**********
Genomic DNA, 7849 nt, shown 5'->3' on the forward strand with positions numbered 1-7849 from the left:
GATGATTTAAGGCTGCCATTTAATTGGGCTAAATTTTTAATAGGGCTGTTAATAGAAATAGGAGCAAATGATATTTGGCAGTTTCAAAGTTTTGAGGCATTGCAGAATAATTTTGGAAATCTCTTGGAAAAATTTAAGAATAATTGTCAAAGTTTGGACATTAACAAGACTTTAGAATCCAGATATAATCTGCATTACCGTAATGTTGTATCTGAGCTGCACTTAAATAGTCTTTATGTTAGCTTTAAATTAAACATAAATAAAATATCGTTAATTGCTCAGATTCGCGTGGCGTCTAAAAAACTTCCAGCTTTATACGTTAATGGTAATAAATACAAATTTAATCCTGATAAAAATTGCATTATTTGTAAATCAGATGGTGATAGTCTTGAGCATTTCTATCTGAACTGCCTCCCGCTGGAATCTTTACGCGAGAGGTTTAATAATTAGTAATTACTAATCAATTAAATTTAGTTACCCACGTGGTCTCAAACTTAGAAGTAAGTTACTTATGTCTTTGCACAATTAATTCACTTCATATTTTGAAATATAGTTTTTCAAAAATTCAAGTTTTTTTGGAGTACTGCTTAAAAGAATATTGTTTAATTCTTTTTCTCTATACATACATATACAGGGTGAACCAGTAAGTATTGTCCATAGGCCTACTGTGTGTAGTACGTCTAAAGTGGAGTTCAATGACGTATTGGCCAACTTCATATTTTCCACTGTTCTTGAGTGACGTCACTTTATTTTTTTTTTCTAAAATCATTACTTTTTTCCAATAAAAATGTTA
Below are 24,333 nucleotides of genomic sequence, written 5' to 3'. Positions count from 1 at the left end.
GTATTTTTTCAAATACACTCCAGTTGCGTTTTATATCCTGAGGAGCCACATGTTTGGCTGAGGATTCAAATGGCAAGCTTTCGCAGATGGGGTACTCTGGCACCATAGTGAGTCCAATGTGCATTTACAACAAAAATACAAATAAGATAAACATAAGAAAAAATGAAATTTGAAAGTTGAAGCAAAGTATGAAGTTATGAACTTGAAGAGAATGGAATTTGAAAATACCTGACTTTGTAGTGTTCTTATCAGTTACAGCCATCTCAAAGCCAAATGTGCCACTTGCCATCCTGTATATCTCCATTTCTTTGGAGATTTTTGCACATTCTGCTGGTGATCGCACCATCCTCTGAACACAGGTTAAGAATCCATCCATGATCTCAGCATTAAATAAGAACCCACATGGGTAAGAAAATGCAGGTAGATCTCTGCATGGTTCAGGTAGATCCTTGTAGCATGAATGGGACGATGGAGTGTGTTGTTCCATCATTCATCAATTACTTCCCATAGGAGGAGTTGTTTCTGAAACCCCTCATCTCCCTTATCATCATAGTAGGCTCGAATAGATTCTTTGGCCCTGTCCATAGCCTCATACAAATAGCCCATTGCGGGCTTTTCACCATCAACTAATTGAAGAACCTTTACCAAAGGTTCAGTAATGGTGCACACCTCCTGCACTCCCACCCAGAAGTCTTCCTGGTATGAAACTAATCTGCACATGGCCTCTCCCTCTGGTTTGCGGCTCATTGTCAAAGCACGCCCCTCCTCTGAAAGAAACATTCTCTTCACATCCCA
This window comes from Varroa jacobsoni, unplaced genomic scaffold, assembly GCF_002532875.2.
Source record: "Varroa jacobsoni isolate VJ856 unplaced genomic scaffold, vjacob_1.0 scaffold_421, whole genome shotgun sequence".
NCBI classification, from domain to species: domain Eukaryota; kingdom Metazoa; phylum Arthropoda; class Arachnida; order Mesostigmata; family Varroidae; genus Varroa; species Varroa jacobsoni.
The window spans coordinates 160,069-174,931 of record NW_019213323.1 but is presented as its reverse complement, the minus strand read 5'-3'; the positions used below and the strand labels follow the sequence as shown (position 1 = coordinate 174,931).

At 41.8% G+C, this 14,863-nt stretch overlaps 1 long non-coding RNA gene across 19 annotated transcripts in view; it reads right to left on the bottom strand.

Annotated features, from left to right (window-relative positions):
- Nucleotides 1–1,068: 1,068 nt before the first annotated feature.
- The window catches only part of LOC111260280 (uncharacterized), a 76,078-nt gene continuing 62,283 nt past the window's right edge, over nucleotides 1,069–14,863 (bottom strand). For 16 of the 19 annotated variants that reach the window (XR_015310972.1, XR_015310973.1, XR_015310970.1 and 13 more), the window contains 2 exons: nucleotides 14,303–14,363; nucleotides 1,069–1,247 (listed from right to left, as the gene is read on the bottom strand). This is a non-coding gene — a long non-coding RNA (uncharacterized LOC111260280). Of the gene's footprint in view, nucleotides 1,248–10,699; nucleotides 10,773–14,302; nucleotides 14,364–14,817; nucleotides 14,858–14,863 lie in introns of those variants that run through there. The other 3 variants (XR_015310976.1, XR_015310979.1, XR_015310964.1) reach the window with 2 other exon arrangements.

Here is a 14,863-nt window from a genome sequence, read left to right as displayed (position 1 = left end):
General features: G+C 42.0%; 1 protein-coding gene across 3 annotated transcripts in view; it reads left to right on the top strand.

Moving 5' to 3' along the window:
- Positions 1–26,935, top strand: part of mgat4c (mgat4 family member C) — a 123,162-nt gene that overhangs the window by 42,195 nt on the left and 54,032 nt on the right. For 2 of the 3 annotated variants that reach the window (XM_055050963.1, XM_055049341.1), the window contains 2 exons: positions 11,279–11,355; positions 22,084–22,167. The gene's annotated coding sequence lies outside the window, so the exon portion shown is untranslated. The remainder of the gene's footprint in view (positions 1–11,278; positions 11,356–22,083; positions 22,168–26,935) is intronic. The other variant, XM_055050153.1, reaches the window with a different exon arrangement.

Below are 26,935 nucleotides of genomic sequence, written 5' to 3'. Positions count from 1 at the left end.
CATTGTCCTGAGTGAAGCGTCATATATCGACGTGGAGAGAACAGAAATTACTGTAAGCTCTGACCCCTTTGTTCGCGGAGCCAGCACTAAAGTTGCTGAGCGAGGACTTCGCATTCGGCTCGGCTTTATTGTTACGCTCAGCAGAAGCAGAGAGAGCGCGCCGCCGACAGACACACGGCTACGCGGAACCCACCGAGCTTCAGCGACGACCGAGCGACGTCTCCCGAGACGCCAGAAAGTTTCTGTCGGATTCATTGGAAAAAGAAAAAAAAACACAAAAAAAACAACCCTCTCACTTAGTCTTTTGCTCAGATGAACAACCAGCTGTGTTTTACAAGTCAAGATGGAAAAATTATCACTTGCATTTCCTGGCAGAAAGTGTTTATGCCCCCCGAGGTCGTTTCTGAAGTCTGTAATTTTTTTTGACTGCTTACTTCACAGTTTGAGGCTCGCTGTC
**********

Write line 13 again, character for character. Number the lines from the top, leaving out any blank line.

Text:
Here is a 14,863-nt window from a genome sequence, read left to right as displayed (position 1 = left end):